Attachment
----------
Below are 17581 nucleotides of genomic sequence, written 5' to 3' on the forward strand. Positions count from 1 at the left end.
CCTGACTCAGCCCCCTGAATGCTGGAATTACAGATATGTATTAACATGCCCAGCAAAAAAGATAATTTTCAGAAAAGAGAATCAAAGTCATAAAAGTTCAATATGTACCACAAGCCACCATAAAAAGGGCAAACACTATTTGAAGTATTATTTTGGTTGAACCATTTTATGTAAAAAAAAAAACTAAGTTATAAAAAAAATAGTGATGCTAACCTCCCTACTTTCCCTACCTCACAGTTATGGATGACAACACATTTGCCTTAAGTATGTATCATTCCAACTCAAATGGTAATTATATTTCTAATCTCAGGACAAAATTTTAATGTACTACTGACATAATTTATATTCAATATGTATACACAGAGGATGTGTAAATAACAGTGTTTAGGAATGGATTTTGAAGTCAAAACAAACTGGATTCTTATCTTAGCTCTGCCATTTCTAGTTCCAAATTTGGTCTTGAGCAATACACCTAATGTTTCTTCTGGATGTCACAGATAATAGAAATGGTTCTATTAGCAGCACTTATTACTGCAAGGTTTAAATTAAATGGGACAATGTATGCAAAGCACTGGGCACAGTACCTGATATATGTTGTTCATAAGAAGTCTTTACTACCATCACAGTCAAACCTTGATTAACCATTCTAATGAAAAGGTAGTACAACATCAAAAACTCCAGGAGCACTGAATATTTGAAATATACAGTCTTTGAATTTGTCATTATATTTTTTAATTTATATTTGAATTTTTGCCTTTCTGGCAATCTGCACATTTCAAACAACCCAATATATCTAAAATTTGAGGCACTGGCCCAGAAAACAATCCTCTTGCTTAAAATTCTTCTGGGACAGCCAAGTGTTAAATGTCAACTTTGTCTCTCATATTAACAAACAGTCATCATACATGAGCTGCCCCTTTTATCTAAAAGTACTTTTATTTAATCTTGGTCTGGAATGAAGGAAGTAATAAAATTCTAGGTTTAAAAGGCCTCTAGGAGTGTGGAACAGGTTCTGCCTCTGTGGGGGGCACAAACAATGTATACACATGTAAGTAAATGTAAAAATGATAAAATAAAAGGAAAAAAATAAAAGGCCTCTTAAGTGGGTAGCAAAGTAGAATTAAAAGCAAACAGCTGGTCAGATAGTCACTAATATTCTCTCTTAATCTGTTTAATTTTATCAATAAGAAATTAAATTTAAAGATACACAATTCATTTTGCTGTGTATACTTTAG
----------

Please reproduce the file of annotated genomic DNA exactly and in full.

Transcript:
Below are 17581 nucleotides of genomic sequence, written 5' to 3' on the forward strand. Positions count from 1 at the left end.
CCTGACTCAGCCCCCTGAATGCTGGAATTACAGATATGTATTAACATGCCCAGCAAAAAAGATAATTTTCAGAAAAGAGAATCAAAGTCATAAAAGTTCAATATGTACCACAAGCCACCATAAAAAGGGCAAACACTATTTGAAGTATTATTTTGGTTGAACCATTTTATGTAAAAAAAAAAACTAAGTTATAAAAAAAATAGTGATGCTAACCTCCCTACTTTCCCTACCTCACAGTTATGGATGACAACACATTTGCCTTAAGTATGTATCATTCCAACTCAAATGGTAATTATATTTCTAATCTCAGGACAAAATTTTAATGTACTACTGACATAATTTATATTCAATATGTATACACAGAGGATGTGTAAATAACAGTGTTTAGGAATGGATTTTGAAGTCAAAACAAACTGGATTCTTATCTTAGCTCTGCCATTTCTAGTTCCAAATTTGGTCTTGAGCAATACACCTAATGTTTCTTCTGGATGTCACAGATAATAGAAATGGTTCTATTAGCAGCACTTATTACTGCAAGGTTTAAATTAAATGGGACAATGTATGCAAAGCACTGGGCACAGTACCTGATATATGTTGTTCATAAGAAGTCTTTACTACCATCACAGTCAAACCTTGATTAACCATTCTAATGAAAAGGTAGTACAACATCAAAAACTCCAGGAGCACTGAATATTTGAAATATACAGTCTTTGAATTTGTCATTATATTTTTTAATTTATATTTGAATTTTTGCCTTTCTGGCAATCTGCACATTTCAAACAACCCAATATATCTAAAATTTGAGGCACTGGCCCAGAAAACAATCCTCTTGCTTAAAATTCTTCTGGGACAGCCAAGTGTTAAATGTCAACTTTGTCTCTCATATTAACAAACAGTCATCATACATGAGCTGCCCCTTTTATCTAAAAGTACTTTTATTTAATCTTGGTCTGGAATGAAGGAAGTAATAAAATTCTAGGTTTAAAAGGCCTCTAGGAGTGTGGAACAGGTTCTGCCTCTGTGGGGGGCACAAACAATGTATACACATGTAAGTAAATGTAAAAATGATAAAATAAAAGGAAAAAAATAAAAGGCCTCTTAAGTGGGTAGCAAAGTAGAATTAAAAGCAAACAGCTGGTCAGATAGTCACTAATATTCTCTCTTAATCTGTTTAATTTTATCAATAAGAAATTAAATTTAAAGATACACAATTCATTTTGCTGTGTATACTTTAG